Figure 10: Predictive analysis of temperature and time (F = 1,000 mm/min and α = 0.5).
Figure 11: Error analysis of temperature and time (F = 1,000 mm/min and α = 0.5).

When applying a larger smoothing constant, such as α = 0.8, the prediction of the first exponential smoothing was more close to the experimental trend than that of the three exponential smoothing as shown in Figure 12. According to the analysis of mean absolute percentage error (MAPE) in Table 2 and as shown in Figure 13, the errors of second and three exponential smoothing methods were both more than those of the single one. Compared with the first exponential smoothing, the trend of the second exponential smoothing was more close to linear equation. Also, the error was larger because of accumulation.

Figure 12: Predictive analysis of temperature and time (F = 1,000 mm/min and α = 0.8).
Table 2: Analysis of mean absolute percentage error (MAPE).
Figure 13: Error analysis of temperature and time (F = 1,000 mm/min and α = 0.8).

When the feed velocity was increased to 3,000 mm/min, the highest temperature became 628°C, which was significantly lower than the temperature of 1,000 mm/min feed velocity. It was because the heat source was inversely proportional to the velocity and the still duration of the transient state at the point. The smoothing constant a = 0.5, and the prediction is shown in Figure 14. Compared to the predictions of the first exponential smoothing, the errors at 3,000 mm/min feed velocity were larger than those at 1,000 mm/min, as shown in Figure 15. On the contrary, the errors of the three exponential smoothing at 1,000 mm/min feed velocity were more than those at 3,000 mm/min. Since the instant temperature variation was larger obviously at 1,000 mm/min feed velocity, the accumulated errors of the three exponential smoothing became larger. However, at 3,000 mm/min feed rate, the instant temperature variation was less, and then, the accumulated errors of the three exponential smoothing were less than those at 1,000 mm/min.

Figure 14: Predictive analysis of temperature and time (F = 3,000 mm/min and α = 0.5).
Figure 15: Error analysis of temperature and time (F = 3,000 mm/min and α = 0.5).

Applying the larger smoothing constant a = 0.8, in prediction, the trend of the single exponential smoothing was more significantly close to the experiment results than that of the three exponential smoothing as in Figure 16. In addition, the errors at a = 0.8 smoothing constant were less than those at a = 0.5. According to Table 2 and as shown in Figure 17, under conditions of a = 0.5 smoothing constant, the mean absolute percentage errors of second and three exponential smoothing methods at 3,000 mm/min feed rate were less than those at 1,000 mm/min.

Figure 16: Predictive analysis of temperature and time (F = 3,000 mm/min and α = 0.8).
Figure 17: Error analysis of temperature and time (F = 3,000 mm/min and α = 0.8).
5.3. Establishment of the Exponential Smoothing Model

Based on the thermal diffusion formula, the thermal conductivity coefficient is directly proportional to the thermal diffusion. Therefore, the low thermal conductivity coefficient of Inconel-718 leads to low thermal diffusion. The exponential smoothing prediction model is built with 2 stages: the rise stage for heating and the fall stage for thermal diffusion. The research aimed at predicting the temperature variation at the highest temperature through the transient state of the heating process. The temperature prediction model of the machining process is proposed and is shown in Table 3. The cutting temperature in superalloy depends on feed-rate and current and can be estimated using a prediction model.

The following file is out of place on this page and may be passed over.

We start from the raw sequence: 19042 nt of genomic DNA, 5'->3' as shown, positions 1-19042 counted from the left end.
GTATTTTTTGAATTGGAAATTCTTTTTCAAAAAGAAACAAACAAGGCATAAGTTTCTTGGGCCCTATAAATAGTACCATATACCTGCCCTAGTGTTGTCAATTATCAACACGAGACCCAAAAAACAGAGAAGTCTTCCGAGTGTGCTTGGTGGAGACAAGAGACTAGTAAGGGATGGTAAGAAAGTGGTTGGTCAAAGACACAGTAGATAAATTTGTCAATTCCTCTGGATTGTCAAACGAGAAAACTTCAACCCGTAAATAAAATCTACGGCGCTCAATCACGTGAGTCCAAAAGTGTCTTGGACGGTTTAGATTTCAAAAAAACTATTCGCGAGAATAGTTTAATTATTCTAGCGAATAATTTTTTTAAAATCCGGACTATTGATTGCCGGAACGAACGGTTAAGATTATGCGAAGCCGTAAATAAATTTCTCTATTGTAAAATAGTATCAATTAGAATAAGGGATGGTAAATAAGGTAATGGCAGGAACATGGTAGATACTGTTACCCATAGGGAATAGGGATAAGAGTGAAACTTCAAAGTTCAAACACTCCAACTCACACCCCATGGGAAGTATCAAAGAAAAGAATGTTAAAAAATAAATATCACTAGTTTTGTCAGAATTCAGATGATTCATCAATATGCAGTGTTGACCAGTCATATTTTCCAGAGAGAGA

Table 3: Exponential smoothing prediction model.

6. Conclusion

Since the material of Inconel-718 easily becomes hard and precipitates the second hardening phase, , in higher temperature, it is difficult to be cut or machined. If the temperature is higher than the critical points (750–850°C), then the material of Inconcel-718 will become easy for cutting. However, the high temperature may soften the cutter and cause impact on the cutting process. In addition, the cutter should not operate at a speed which is too fast. Therefore, the material of Inconcel-718 can be softened by plasma heating first to smoothen the cutting process. In the experiment, appropriate current and feed parameters should be adopted for preheating since lower temperature may cause few assistance and higher temperature may damage the cutter in a short period of time.

With the increasing current, the temperature is increased significantly since current is an essential factor to heat plasma. A higher feed velocity also leads to a shorter transient state period at one point. Therefore, for the cutting and machining processes, lower feed velocity and higher current will lead to higher temperature at the cutting temperature point. The errors of the three exponential smoothing at 1,000 mm/min feed velocity were more than those at 3,000 mm/min.

The error of the trend prediction will be less if the smoothing constant α is higher. Moreover, compared to the three exponential smoothing, the trend of the single exponential smoothing is more close to the experimental values. The larger errors of the three exponential smoothing are caused by accumulation, and plasma-assisted machining of nickel-based materials reduces cutting forces and increases tool life. Therefore, the temperature prediction is very important. The exponential smoothing method can correctly predict the temperature. The constant a = 0.8 is small and the best.

Conflicts of Interest

The authors declare that they have no conflicts of interest.